A beautifully winged foot is the perfect complement to an arabesque line. But according to Marika Molnar, president and founder of Westside Dance Physical Therapy, learning how—and when—to wing requires subtle work and an understanding of the leg's alignment.

Often, she sees dancers winging before, not after, they point their ankle, foot and toes. Instead, the wing should be the final touch. "If you follow the line of the middle of your thigh through the middle of your kneecap down through the middle of your shin, that line should come out where your second toe is," says Molnar. Then you can slightly wing your foot while maintaining that alignment.


If you feel like you're wrenching your ankle to wing, chances are you're doing too much. Molnar says the motion should be just a few degrees, or less than an inch. In these positions, she suggests imagining an invisible line that continues past the foot so you don't disrupt your shape. "It's a line of infinity."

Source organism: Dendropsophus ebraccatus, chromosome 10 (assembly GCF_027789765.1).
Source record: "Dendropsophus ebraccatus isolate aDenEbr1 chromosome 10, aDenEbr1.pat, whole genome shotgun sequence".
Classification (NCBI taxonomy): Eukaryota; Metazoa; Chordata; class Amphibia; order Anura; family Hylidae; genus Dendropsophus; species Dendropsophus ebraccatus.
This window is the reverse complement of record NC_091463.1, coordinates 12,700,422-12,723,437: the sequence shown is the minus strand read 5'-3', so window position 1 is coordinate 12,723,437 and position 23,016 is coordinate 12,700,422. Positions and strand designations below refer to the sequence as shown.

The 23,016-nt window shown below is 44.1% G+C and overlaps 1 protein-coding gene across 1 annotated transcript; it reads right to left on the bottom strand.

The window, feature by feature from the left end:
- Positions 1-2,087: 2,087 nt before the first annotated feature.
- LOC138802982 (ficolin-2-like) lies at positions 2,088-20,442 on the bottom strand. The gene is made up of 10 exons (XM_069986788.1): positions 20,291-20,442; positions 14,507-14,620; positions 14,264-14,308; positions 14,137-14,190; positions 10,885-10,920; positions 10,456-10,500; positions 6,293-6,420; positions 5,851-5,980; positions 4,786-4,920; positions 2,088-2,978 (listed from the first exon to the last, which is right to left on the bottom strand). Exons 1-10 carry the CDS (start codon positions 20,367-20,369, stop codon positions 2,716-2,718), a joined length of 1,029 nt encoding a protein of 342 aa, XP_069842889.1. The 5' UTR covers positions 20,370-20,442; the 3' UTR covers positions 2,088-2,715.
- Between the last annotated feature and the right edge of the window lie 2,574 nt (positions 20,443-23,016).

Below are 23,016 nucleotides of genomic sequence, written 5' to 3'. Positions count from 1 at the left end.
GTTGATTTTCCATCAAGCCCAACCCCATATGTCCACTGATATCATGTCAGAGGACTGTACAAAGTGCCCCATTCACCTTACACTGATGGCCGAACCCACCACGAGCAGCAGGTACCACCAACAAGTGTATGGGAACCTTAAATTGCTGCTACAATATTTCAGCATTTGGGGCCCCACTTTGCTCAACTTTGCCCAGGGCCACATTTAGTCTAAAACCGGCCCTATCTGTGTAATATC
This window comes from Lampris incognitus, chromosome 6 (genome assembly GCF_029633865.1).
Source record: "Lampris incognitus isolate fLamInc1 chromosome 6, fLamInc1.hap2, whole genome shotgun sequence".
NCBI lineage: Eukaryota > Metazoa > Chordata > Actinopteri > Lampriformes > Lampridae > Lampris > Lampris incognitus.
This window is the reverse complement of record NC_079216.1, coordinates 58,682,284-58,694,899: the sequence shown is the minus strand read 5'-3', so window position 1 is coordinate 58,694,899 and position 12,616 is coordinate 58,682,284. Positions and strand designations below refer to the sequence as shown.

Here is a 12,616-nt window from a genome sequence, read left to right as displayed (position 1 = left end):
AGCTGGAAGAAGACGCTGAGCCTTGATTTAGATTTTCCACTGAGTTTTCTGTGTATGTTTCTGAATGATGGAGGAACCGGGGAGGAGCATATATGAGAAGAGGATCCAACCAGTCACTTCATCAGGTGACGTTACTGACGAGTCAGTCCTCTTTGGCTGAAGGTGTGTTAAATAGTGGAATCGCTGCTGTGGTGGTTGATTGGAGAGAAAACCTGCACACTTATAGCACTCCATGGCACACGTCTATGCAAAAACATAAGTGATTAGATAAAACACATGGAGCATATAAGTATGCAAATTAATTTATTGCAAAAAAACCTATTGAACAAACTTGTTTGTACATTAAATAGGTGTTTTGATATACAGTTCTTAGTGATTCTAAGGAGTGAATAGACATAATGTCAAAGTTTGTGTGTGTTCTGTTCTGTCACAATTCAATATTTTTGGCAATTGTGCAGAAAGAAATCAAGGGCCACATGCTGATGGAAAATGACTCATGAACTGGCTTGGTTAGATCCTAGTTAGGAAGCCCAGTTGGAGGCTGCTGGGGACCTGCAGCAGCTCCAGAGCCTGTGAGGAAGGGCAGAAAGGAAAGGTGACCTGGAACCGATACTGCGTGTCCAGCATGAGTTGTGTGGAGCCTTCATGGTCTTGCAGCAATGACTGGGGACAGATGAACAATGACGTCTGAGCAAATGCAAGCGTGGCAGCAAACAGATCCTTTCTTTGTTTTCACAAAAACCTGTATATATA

A real danger zone is winging in weight-bearing movements, like pointework, or pressing the working ankle forward too much in tendus. Both can place undue stress on the ligaments and result in bunion growth; injuries to the first metatarsal joint, the midfoot or the deltoid ligaments of the ankle; or pain extending up into the knee.

Molnar suggests the following progression of exercises for developing a tasteful wing. Each motion should be done for 3 sets of 8–10 reps, and can be part of your regular pre-class warm-up. Rest 10–20 seconds between each position so the muscles don't become overly fatigued.

You'll need:

  • a chair or bench
  • a Thera-Band
  • a tennis ball

All photos by Rachel Papo. Modeled by Isabel Borges of Ballet Academy East.

Molnar says that, eventually, you can progress to doing numbers 1 and 2 in turnout. But it's important to learn the sensation of correct alignment in parallel so you can truly understand and isolate the winging motion.

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